like Michael, Josanne and Jocelle below.
They come by periodically with a rickety old bicycle and sidecar,
eager for any items we can share!

friends collecting recyclables

3) Carry the rest of your trash a couple of blocks up the street to the trash deposit area.

BUT, this can only be done between the hours of
6-9 PM.

why?  we have NO idea.  
this seems awfully arbitrary, and nonsensical,
but i'm sure there must be an explanation somewhere...

getting ready for one of our romantic walks...
Our kids tease us about going on one of our  
'romantic walks' 
as Mark and I gather the trash to carry it up the road in the dark.

Toting the orange trash can between us, we wend our way through the dim neighborhood streets,
often meeting multiple other residents who are on their way to or from doing the very same thing.
"Maayong gabii!' we say, and exchange smiles, 
sharing this task of trying to clean up the city just a little.

The trash deposit area, on the right just before the red car

The frustration is that when the trash truck comes to collect the combined trash,
the garbage men dump both biodegradable items and non-bio all into the same truck.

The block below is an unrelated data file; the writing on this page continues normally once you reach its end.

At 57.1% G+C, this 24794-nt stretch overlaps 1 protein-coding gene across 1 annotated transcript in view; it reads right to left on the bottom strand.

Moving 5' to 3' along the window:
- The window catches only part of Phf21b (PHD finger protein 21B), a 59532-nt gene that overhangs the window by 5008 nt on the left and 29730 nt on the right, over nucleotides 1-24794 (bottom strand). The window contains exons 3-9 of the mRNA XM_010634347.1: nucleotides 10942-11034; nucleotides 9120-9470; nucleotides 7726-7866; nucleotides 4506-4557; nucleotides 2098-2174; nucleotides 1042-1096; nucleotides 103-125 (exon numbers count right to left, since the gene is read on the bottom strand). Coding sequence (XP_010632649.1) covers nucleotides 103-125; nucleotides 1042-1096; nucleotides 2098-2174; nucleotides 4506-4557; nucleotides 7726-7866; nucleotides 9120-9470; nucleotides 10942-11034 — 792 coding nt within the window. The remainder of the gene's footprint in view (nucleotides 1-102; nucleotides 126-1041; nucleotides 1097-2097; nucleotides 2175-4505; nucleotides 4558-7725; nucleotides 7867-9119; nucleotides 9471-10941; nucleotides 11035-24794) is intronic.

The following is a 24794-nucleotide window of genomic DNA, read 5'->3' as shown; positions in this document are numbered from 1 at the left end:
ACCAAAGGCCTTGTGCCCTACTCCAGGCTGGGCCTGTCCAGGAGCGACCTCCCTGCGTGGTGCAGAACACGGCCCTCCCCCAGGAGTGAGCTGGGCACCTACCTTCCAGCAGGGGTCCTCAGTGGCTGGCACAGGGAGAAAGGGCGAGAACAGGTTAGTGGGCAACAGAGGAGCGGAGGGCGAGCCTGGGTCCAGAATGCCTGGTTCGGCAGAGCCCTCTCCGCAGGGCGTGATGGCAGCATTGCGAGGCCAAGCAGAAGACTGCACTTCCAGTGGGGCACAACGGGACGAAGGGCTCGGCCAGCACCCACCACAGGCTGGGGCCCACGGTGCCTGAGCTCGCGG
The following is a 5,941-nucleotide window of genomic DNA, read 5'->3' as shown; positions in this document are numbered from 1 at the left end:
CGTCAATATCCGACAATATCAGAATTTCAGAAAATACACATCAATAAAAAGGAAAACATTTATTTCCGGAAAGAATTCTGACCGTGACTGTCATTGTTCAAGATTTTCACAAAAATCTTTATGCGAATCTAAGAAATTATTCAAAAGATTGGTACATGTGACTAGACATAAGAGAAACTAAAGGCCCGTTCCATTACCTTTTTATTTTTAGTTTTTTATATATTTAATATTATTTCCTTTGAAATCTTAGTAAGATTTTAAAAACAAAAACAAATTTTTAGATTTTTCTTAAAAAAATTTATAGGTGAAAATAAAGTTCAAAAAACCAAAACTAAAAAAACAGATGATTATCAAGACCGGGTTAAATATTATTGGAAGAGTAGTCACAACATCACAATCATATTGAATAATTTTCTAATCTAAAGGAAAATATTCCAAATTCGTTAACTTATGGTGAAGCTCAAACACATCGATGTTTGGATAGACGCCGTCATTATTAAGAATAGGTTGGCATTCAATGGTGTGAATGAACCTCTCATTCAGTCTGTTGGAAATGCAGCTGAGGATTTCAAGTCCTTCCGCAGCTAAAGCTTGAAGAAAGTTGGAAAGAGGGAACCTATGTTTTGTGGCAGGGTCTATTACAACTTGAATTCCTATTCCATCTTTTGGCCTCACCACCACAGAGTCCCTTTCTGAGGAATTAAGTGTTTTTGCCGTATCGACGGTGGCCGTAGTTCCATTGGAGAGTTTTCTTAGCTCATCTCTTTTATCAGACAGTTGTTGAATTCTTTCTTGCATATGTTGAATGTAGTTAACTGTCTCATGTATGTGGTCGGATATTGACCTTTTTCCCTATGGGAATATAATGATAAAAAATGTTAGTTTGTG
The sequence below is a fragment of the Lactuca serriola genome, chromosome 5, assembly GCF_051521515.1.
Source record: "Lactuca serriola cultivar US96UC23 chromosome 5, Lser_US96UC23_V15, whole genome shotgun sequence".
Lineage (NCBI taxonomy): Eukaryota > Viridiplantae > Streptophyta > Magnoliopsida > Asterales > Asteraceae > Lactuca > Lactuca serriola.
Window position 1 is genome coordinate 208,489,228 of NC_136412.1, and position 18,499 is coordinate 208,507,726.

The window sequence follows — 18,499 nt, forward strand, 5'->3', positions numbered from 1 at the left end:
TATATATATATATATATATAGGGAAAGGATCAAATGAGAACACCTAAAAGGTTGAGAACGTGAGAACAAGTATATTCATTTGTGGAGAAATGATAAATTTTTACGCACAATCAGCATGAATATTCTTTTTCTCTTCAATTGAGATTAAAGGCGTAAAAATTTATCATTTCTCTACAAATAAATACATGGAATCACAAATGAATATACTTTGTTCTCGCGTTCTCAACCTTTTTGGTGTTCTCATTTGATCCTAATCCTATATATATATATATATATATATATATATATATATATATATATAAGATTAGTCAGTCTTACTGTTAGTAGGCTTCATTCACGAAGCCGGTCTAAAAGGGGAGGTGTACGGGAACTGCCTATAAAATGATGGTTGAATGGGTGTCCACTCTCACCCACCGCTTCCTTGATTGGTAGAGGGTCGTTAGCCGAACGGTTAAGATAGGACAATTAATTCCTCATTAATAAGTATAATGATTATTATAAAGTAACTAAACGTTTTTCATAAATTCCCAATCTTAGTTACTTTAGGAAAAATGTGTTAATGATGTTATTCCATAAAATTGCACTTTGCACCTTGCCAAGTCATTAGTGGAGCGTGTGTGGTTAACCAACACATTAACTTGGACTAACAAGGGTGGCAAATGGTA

Remind me...why did we separate this stuff?

Well, at least we got a romantic walk out of it!

Tuesday, September 13, 2011


Elise and Amy have begun studying Tagalog (Tuh-gah-loag), 
the Filipino national language,
for high school Foreign Language credit this year.

Our family studied a bit of the local language, Visayan (or Cebuano), which is helpful in conversing with most people in the vicinity where we live,
but Tagalog is the more widely-used language throughout the Philippines.

Elise and Amy are studying with Ate Bebe, 

who is not only a fabulous teacher, 
but she's also a lot of fun!

 On Sunday, our friend Tata (above, with Amy) 
practiced Tagalog with them.
Tata loves languages, 
and she's eager to help them learn hers!

 Soon a couple of others came by to listen in,

and before they knew it, a crowd was gathered around, 
sharing ideas, challenging them with new words and phrases.